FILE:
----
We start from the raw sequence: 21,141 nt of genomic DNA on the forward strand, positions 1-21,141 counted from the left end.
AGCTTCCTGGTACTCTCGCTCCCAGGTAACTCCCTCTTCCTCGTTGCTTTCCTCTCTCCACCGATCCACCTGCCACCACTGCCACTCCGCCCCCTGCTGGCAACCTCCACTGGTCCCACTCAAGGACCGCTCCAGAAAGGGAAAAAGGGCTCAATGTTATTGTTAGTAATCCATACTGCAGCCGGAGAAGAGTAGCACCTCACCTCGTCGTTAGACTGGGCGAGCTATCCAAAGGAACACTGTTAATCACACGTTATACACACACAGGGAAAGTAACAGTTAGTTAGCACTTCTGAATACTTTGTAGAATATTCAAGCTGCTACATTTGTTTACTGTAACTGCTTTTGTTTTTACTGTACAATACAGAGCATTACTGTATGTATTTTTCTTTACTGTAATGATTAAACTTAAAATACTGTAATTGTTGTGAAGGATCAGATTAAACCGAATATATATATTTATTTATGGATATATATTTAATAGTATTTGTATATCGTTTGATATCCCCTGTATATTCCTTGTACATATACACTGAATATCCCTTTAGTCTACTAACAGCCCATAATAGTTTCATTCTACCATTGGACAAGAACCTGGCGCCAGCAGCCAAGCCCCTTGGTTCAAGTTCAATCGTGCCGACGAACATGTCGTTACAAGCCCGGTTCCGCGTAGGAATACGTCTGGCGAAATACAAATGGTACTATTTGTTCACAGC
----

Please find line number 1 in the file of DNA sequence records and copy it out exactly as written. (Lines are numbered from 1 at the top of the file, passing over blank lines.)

We start from the raw sequence: 21,141 nt of genomic DNA on the forward strand, positions 1-21,141 counted from the left end.